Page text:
Using AI and technology to help manage eye patients

We’re a victim of our own success when it comes to treating ageing patients with diabetic retinopathy and macular degeneration, but AI and a hand-held scanner may be part of the answer.

Auckland District Health Board Ophthalmologist Dr David Squirrell says these patients create the much of the demand across those with chronic eye diseases. “People with diabetic retinopathy and macular degeneration, for example, need frequent re-assessment, and their treatment may go on for years.”
He describes this as a significant challenge on scarce resources and says we need a new way of triaging and managing patients. To help meet this challenge, Dr Squirrell and his colleagues from the University of Auckland have created a spinout company – TokuEyes – to deliver innovative technology for eye diagnosis.

“We’ve had great support from MedTech CoRE, benefitting from their knowledge, guidance and networks. We’ve also received seed funding from the University of Auckland Inventor’s Fund, and a Smart Ideas grant from the Ministry of Business, Innovation and Employment.”

Dr Squirrell says the current treatment model has significant obstacles for both specialist and patient. “We have limited numbers of ophthalmologists. Diagnosis and treatment of eye disease is currently concentrated around eye clinics or private practices which require expensive instruments to examine the eye.

“This has created accessibility and affordability problems, particularly for poorer communities in more rural areas. We’re failing Māori and Pacific Island people. There’s limited community-based care in low decile areas which creates barriers to care for those patients at greatest risk of vision loss.”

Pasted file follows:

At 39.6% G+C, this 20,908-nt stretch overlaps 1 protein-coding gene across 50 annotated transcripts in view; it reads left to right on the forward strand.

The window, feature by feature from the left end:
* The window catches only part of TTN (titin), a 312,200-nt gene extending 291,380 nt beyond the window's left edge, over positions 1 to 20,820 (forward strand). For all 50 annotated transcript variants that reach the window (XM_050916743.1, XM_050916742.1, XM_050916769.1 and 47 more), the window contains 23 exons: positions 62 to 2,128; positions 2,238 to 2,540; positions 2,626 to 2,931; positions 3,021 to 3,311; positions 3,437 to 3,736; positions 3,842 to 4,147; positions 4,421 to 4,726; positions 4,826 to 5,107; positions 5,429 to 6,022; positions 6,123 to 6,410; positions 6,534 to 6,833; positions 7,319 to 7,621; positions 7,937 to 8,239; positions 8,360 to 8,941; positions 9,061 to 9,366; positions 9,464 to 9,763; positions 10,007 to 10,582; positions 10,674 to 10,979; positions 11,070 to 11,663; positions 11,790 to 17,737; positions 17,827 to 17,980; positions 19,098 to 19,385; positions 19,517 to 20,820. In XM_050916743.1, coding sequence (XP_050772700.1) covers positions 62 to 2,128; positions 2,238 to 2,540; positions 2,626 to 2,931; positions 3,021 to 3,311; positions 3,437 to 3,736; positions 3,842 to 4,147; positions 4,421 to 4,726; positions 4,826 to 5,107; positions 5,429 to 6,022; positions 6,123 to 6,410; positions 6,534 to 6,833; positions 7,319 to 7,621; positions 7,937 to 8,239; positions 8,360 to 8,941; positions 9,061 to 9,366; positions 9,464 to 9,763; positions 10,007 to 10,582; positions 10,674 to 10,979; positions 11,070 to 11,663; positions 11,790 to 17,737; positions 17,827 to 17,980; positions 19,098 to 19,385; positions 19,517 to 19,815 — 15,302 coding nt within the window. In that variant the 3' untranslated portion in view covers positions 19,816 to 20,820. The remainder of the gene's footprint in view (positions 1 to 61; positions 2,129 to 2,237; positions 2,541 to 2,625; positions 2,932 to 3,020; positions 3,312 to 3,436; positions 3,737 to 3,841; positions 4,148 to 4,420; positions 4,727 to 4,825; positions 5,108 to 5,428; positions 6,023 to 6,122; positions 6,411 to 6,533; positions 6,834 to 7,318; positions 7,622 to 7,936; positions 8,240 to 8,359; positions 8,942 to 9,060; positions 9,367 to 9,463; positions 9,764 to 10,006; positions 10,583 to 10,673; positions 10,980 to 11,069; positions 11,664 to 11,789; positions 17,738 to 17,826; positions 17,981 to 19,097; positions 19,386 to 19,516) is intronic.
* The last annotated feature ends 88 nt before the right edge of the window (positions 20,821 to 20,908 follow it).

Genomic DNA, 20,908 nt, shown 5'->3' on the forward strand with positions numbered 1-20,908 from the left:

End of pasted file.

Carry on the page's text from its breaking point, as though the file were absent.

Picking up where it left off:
But a combination of AI and hand-held technology may help overcome these issues, enabling specialists to work smarter and more efficiently. “A retinal photograph for diabetic retinopathy is currently read by a human, but with an AI classifier that workload could be reduced by 80 percent, with patients being triaged more rapidly. This could also help deliver more customised treatment,” he says.

It will also save patients spending what can be a day getting to and from treatment. “Some patients have to travel some hours to get treatment. Some also need another person to drive them home after treatment. That can mean one treatment session needs a whole day from two people.”

Dr Squirrell sees this new technology as offering huge scope for breaking down such barriers for clinician and patient.

“We have a new camera that is completely portable and easy to use. At $7,000 each, they could be loaned out to GPs and health centres around the country. We could take the technology to the patient at a local health centre, a marae or temple to screen for the common causes of blindness.

“Our challenge now is translating this into a useful tool that delivers multiple, high-quality images that are pulled together in summary format for the clinician.”

Dr Squirrell says AI and this hand-held camera can help maximise our finite resources. He says while such change is sometimes viewed negatively it actually empowers clinicians, making much more effective use of their skills while minimising treatment obstacles for patients.

By Prue Scott

David Squirrell